Financial Safeguards Essential for Fishing Families

In the midst of this unprecedented economic crisis where fishing restrictions are in place and markets have collapsed, fishing families must not be forgotten.  I have very serious concerns that without financial support the future of fishing is in peril. A financial package targeted at these fishing families is vital to their existence.  A €1.5 million financial package has been set up for fishermen in the North to cover fixed costs and provide monthly payments based on vessel size.  A similar package needs to be set up here as a matter of urgency.  

The weather over recent months has limited the fishing activity and landings of many fishermen. Cash flow has become limited for many. For them, the financial capacity to deal with extended periods of low or no profitability is limited, or in some cases does not exist. Some have reported loss and damage to fishing gear in recent storms which exacerbates this problem. Reduced activity and landings are making it difficult to gauge the impact of the current unfolding crises in global seafood markets however indications from Asian markets are poor.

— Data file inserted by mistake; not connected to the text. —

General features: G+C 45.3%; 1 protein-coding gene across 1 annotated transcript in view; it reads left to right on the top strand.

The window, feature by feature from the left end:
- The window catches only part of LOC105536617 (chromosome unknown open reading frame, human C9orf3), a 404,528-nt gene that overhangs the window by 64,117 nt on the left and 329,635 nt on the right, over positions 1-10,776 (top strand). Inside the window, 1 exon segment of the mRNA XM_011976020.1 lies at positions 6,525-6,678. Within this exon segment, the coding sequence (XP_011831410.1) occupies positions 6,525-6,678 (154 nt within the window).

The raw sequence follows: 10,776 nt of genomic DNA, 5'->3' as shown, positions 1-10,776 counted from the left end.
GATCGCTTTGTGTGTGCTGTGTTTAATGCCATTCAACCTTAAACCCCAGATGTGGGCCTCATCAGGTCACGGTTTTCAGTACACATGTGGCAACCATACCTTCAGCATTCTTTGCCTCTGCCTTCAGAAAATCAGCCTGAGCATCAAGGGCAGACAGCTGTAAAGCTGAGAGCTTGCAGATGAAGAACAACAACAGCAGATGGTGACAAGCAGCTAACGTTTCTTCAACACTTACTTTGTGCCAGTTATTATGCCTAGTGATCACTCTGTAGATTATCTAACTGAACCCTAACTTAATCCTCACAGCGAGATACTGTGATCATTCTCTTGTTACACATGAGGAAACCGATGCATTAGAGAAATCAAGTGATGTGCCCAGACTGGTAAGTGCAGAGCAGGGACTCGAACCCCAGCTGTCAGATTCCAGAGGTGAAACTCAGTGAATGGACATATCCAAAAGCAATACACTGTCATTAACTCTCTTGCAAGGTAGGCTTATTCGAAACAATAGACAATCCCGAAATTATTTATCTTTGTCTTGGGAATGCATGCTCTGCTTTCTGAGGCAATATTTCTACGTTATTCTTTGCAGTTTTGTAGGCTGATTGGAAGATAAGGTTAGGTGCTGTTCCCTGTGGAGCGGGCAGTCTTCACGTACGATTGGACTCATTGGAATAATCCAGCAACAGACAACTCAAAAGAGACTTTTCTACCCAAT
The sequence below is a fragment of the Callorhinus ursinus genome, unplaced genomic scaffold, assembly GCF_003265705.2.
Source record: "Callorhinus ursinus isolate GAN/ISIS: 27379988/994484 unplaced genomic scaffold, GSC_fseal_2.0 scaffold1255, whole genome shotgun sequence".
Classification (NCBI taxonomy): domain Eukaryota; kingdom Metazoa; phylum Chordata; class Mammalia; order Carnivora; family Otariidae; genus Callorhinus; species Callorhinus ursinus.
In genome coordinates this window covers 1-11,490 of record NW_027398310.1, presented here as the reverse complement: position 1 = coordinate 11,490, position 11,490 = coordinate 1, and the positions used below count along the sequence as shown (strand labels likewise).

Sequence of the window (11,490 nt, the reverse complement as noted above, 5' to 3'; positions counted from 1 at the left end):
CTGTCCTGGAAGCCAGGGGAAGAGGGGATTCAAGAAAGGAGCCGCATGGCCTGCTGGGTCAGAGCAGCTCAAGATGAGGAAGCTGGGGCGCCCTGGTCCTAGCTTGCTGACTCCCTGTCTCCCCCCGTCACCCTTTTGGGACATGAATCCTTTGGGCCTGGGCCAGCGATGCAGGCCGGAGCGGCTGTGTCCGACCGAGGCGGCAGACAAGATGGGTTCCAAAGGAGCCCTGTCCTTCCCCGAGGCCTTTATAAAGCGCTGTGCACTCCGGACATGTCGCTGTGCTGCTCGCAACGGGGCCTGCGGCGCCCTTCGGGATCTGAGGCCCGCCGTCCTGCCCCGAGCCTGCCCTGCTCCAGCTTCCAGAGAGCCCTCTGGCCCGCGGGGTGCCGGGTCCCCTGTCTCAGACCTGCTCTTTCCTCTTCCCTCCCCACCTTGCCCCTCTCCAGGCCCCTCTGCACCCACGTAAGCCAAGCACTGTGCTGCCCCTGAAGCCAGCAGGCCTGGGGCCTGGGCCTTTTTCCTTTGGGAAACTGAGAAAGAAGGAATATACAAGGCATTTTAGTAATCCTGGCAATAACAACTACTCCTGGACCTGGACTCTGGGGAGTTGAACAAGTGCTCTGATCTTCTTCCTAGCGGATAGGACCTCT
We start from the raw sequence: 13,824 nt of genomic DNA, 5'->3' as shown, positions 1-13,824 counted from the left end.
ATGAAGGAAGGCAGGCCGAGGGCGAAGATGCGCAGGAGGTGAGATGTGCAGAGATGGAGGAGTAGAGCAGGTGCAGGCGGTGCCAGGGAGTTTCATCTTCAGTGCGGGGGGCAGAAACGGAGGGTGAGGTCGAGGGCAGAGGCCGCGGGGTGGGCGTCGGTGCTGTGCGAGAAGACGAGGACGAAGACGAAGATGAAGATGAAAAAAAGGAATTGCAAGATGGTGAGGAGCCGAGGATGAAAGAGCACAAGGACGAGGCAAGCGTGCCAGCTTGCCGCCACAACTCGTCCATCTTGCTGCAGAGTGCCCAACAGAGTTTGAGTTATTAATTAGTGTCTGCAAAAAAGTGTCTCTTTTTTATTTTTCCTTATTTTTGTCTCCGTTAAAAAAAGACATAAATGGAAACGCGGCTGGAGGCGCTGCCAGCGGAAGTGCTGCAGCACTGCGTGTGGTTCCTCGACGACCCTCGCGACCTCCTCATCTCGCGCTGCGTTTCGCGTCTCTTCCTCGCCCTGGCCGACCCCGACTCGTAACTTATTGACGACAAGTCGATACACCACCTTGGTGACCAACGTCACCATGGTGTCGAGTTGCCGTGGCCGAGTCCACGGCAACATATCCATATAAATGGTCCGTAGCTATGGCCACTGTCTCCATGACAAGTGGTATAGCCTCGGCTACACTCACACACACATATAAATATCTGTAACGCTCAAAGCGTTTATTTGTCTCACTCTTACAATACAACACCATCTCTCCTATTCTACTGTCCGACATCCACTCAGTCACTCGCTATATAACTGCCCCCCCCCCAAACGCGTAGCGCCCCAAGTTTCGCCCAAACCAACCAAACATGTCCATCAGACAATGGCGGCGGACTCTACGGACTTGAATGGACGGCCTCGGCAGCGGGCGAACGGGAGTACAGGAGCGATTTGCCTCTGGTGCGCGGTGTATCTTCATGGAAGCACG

First, sale prices for brown crab, which a huge number of fishermen in Mayo are very dependent upon, dropped significantly in the latter part of 2019.  This was due, in some part, to the loss of direct export of product to China, but also processing prices in Ireland dropped significantly.  There is currently no market for lobster.

Normally at this time of year, these fishermen would be engaged directly in fishing, but due to weather/Covid 19, many fishermen have not commenced fishing to date and it looks very unlikely that there will be any fishing in the weeks ahead. 

Even with improved weather conditions, flight restrictions to almost every European country means that the movement of any live product out of Ireland does not look possible.  This leaves fishermen in a very difficult financial position with no means of generating an income. “In a few weeks, hand-line mackerel fishery would be due to commence, and in the present climate the outlook for sale or transportation of any of this product does not look possible at this time. 

Earlier this month the European Commission said “Our fishermen and women and our aquaculture farmers are among the first to suffer the economic consequences of COVID-19, as the demand for seafood has experienced a dramatic slump. But let me say it loud and clear: the European Union stands with you through this crisis. Together, we will ensure that the EU maintains a strong seafood industry and thriving coastal communities, now and in the future.”

It is time for the Irish Government to stand with our fishermen.  I have contacted the Minister for Agriculture, Food and Marine and asked him to implement a financial package here as soon as possible. Grant aid needs to be easy to apply for based on catch records and boat size so that no one who depends on fishing for an income is excluded.  

The sustainability of our coastal areas is hugely dependent on a vibrant fishery and aquaculture sector.